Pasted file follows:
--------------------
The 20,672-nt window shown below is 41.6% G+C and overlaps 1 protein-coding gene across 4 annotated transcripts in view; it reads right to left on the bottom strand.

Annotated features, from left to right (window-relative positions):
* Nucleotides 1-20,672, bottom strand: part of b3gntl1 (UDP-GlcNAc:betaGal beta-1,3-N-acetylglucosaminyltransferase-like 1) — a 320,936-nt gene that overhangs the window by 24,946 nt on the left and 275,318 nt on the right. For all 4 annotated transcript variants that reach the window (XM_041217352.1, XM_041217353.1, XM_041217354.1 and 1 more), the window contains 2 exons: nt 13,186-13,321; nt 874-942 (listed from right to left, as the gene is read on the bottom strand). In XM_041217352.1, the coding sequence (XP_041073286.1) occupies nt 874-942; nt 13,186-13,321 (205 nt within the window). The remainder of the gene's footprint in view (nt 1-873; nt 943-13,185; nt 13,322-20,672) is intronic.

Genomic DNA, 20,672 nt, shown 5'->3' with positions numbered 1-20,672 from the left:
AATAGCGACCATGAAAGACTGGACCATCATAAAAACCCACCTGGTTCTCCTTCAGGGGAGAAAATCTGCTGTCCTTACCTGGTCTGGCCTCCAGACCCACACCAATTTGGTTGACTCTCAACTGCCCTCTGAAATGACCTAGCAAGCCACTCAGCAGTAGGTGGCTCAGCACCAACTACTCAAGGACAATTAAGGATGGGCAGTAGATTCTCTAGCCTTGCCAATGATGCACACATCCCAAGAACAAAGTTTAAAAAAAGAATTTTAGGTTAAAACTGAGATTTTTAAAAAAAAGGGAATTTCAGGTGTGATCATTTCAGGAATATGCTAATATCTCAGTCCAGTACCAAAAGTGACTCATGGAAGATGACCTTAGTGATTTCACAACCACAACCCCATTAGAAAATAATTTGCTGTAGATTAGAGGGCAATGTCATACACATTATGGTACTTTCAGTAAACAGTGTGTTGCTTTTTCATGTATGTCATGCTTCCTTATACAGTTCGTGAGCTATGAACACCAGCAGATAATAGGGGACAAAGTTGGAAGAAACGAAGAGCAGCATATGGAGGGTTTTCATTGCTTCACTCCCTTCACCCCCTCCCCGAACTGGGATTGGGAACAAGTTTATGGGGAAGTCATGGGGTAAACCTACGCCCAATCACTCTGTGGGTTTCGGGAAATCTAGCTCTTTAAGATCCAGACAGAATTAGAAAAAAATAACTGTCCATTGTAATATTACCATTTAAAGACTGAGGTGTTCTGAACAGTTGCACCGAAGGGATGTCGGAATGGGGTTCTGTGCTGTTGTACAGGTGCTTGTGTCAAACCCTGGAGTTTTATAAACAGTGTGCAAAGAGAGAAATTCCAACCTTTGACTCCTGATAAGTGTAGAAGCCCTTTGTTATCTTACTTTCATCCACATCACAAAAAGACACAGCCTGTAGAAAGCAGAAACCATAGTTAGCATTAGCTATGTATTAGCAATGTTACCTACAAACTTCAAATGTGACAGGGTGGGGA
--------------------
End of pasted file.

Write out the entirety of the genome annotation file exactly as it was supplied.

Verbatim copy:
The 20,672-nt window shown below is 41.6% G+C and overlaps 1 protein-coding gene across 4 annotated transcripts in view; it reads right to left on the bottom strand.

Annotated features, from left to right (window-relative positions):
* Nucleotides 1-20,672, bottom strand: part of b3gntl1 (UDP-GlcNAc:betaGal beta-1,3-N-acetylglucosaminyltransferase-like 1) — a 320,936-nt gene that overhangs the window by 24,946 nt on the left and 275,318 nt on the right. For all 4 annotated transcript variants that reach the window (XM_041217352.1, XM_041217353.1, XM_041217354.1 and 1 more), the window contains 2 exons: nt 13,186-13,321; nt 874-942 (listed from right to left, as the gene is read on the bottom strand). In XM_041217352.1, the coding sequence (XP_041073286.1) occupies nt 874-942; nt 13,186-13,321 (205 nt within the window). The remainder of the gene's footprint in view (nt 1-873; nt 943-13,185; nt 13,322-20,672) is intronic.

Genomic DNA, 20,672 nt, shown 5'->3' with positions numbered 1-20,672 from the left:
AATAGCGACCATGAAAGACTGGACCATCATAAAAACCCACCTGGTTCTCCTTCAGGGGAGAAAATCTGCTGTCCTTACCTGGTCTGGCCTCCAGACCCACACCAATTTGGTTGACTCTCAACTGCCCTCTGAAATGACCTAGCAAGCCACTCAGCAGTAGGTGGCTCAGCACCAACTACTCAAGGACAATTAAGGATGGGCAGTAGATTCTCTAGCCTTGCCAATGATGCACACATCCCAAGAACAAAGTTTAAAAAAAGAATTTTAGGTTAAAACTGAGATTTTTAAAAAAAAGGGAATTTCAGGTGTGATCATTTCAGGAATATGCTAATATCTCAGTCCAGTACCAAAAGTGACTCATGGAAGATGACCTTAGTGATTTCACAACCACAACCCCATTAGAAAATAATTTGCTGTAGATTAGAGGGCAATGTCATACACATTATGGTACTTTCAGTAAACAGTGTGTTGCTTTTTCATGTATGTCATGCTTCCTTATACAGTTCGTGAGCTATGAACACCAGCAGATAATAGGGGACAAAGTTGGAAGAAACGAAGAGCAGCATATGGAGGGTTTTCATTGCTTCACTCCCTTCACCCCCTCCCCGAACTGGGATTGGGAACAAGTTTATGGGGAAGTCATGGGGTAAACCTACGCCCAATCACTCTGTGGGTTTCGGGAAATCTAGCTCTTTAAGATCCAGACAGAATTAGAAAAAAATAACTGTCCATTGTAATATTACCATTTAAAGACTGAGGTGTTCTGAACAGTTGCACCGAAGGGATGTCGGAATGGGGTTCTGTGCTGTTGTACAGGTGCTTGTGTCAAACCCTGGAGTTTTATAAACAGTGTGCAAAGAGAGAAATTCCAACCTTTGACTCCTGATAAGTGTAGAAGCCCTTTGTTATCTTACTTTCATCCACATCACAAAAAGACACAGCCTGTAGAAAGCAGAAACCATAGTTAGCATTAGCTATGTATTAGCAATGTTACCTACAAACTTCAAATGTGACAGGGTGGGGA